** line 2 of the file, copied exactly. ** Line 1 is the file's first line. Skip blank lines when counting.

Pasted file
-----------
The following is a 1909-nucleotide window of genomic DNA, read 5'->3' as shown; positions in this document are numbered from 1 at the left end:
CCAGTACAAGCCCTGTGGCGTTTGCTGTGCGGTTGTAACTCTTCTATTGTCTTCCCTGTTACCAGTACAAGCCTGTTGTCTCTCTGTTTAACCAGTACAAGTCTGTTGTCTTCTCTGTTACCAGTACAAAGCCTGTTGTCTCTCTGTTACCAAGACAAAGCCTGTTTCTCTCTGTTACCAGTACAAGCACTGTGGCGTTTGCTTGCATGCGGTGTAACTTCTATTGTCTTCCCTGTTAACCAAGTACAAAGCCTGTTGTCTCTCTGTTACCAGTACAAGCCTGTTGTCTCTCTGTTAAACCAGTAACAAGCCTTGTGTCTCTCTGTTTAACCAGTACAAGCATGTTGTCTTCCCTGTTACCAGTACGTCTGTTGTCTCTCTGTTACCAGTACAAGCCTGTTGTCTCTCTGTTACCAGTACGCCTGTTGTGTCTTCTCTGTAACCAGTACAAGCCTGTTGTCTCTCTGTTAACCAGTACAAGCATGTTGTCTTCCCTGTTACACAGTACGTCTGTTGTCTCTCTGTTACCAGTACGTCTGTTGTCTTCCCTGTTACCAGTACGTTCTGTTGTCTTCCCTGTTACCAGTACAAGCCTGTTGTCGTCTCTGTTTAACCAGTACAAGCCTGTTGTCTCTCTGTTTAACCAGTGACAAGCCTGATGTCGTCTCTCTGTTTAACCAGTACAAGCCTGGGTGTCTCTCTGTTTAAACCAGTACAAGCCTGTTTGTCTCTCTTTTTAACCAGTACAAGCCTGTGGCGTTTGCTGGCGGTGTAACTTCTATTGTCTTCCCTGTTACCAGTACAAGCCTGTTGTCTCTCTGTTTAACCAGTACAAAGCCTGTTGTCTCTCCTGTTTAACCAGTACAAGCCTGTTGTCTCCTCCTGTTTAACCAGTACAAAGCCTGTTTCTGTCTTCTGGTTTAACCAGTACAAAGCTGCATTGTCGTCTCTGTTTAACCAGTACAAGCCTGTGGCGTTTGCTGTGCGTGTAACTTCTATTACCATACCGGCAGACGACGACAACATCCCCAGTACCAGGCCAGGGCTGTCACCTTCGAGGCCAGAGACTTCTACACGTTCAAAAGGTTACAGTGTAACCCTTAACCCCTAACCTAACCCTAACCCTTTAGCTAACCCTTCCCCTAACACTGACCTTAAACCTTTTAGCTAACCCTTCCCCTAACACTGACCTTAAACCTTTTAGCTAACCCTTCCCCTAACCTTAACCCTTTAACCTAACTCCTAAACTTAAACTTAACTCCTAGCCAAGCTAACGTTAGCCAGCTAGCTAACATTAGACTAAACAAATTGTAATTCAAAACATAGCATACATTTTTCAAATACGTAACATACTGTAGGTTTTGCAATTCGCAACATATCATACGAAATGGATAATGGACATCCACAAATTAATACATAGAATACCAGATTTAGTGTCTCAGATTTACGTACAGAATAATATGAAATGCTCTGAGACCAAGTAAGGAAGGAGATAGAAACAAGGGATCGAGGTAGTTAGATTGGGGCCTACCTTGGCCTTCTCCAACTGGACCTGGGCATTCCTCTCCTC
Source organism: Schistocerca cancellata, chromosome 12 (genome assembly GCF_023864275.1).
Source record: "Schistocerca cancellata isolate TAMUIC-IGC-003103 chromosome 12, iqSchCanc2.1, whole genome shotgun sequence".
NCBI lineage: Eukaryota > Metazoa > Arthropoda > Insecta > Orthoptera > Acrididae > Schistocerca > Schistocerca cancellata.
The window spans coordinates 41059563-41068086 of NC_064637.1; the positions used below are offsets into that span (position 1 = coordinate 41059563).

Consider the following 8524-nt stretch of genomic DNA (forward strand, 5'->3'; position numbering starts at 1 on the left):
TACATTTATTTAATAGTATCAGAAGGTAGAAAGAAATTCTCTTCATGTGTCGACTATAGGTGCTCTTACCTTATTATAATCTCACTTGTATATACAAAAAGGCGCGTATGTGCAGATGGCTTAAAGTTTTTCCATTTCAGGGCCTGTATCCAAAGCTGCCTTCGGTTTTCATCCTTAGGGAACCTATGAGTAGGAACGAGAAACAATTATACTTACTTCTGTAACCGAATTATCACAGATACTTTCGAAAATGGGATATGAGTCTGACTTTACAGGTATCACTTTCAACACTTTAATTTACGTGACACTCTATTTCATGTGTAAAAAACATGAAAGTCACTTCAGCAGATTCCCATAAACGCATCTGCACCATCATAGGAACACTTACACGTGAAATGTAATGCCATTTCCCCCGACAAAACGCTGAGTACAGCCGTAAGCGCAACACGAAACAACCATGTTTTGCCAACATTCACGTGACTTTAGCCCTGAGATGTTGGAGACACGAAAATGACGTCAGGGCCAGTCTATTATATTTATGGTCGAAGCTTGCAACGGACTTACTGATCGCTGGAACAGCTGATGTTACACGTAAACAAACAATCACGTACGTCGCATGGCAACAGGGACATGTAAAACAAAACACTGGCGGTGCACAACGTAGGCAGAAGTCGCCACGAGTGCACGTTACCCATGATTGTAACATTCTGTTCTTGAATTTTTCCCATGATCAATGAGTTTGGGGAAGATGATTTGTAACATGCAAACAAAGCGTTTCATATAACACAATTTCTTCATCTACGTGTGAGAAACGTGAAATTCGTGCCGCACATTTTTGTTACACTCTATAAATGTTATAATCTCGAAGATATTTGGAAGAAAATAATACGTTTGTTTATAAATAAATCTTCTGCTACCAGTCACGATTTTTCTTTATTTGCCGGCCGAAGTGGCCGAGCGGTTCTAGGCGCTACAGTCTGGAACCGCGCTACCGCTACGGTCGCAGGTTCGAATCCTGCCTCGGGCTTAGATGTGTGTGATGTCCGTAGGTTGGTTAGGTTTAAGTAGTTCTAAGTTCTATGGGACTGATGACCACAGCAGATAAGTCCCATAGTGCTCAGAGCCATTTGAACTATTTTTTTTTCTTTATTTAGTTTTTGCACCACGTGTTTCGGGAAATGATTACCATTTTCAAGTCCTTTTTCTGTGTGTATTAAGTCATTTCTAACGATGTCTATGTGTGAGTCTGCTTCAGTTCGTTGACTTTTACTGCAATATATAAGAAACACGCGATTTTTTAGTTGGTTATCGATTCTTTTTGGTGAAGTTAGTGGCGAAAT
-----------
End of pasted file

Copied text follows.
CCAGTACAAGCCCTGTGGCGTTTGCTGTGCGGTTGTAACTCTTCTATTGTCTTCCCTGTTACCAGTACAAGCCTGTTGTCTCTCTGTTTAACCAGTACAAGTCTGTTGTCTTCTCTGTTACCAGTACAAAGCCTGTTGTCTCTCTGTTACCAAGACAAAGCCTGTTTCTCTCTGTTACCAGTACAAGCACTGTGGCGTTTGCTTGCATGCGGTGTAACTTCTATTGTCTTCCCTGTTAACCAAGTACAAAGCCTGTTGTCTCTCTGTTACCAGTACAAGCCTGTTGTCTCTCTGTTAAACCAGTAACAAGCCTTGTGTCTCTCTGTTTAACCAGTACAAGCATGTTGTCTTCCCTGTTACCAGTACGTCTGTTGTCTCTCTGTTACCAGTACAAGCCTGTTGTCTCTCTGTTACCAGTACGCCTGTTGTGTCTTCTCTGTAACCAGTACAAGCCTGTTGTCTCTCTGTTAACCAGTACAAGCATGTTGTCTTCCCTGTTACACAGTACGTCTGTTGTCTCTCTGTTACCAGTACGTCTGTTGTCTTCCCTGTTACCAGTACGTTCTGTTGTCTTCCCTGTTACCAGTACAAGCCTGTTGTCGTCTCTGTTTAACCAGTACAAGCCTGTTGTCTCTCTGTTTAACCAGTGACAAGCCTGATGTCGTCTCTCTGTTTAACCAGTACAAGCCTGGGTGTCTCTCTGTTTAAACCAGTACAAGCCTGTTTGTCTCTCTTTTTAACCAGTACAAGCCTGTGGCGTTTGCTGGCGGTGTAACTTCTATTGTCTTCCCTGTTACCAGTACAAGCCTGTTGTCTCTCTGTTTAACCAGTACAAAGCCTGTTGTCTCTCCTGTTTAACCAGTACAAGCCTGTTGTCTCCTCCTGTTTAACCAGTACAAAGCCTGTTTCTGTCTTCTGGTTTAACCAGTACAAAGCTGCATTGTCGTCTCTGTTTAACCAGTACAAGCCTGTGGCGTTTGCTGTGCGTGTAACTTCTATTACCATACCGGCAGACGACGACAACATCCCCAGTACCAGGCCAGGGCTGTCACCTTCGAGGCCAGAGACTTCTACACGTTCAAAAGGTTACAGTGTAACCCTTAACCCCTAACCTAACCCTAACCCTTTAGCTAACCCTTCCCCTAACACTGACCTTAAACCTTTTAGCTAACCCTTCCCCTAACACTGACCTTAAACCTTTTAGCTAACCCTTCCCCTAACCTTAACCCTTTAACCTAACTCCTAAACTTAAACTTAACTCCTAGCCAAGCTAACGTTAGCCAGCTAGCTAACATTAGACTAAACAAATTGTAATTCAAAACATAGCATACATTTTTCAAATACGTAACATACTGTAGGTTTTGCAATTCGCAACATATCATACGAAATGGATAATGGACATCCACAAATTAATACATAGAATACCAGATTTAGTGTCTCAGATTTACGTACAGAATAATATGAAATGCTCTGAGACCAAGTAAGGAAGGAGATAGAAACAAGGGATCGAGGTAGTTAGATTGGGGCCTACCTTGGCCTTCTCCAACTGGACCTGGGCATTCCTCTCCTC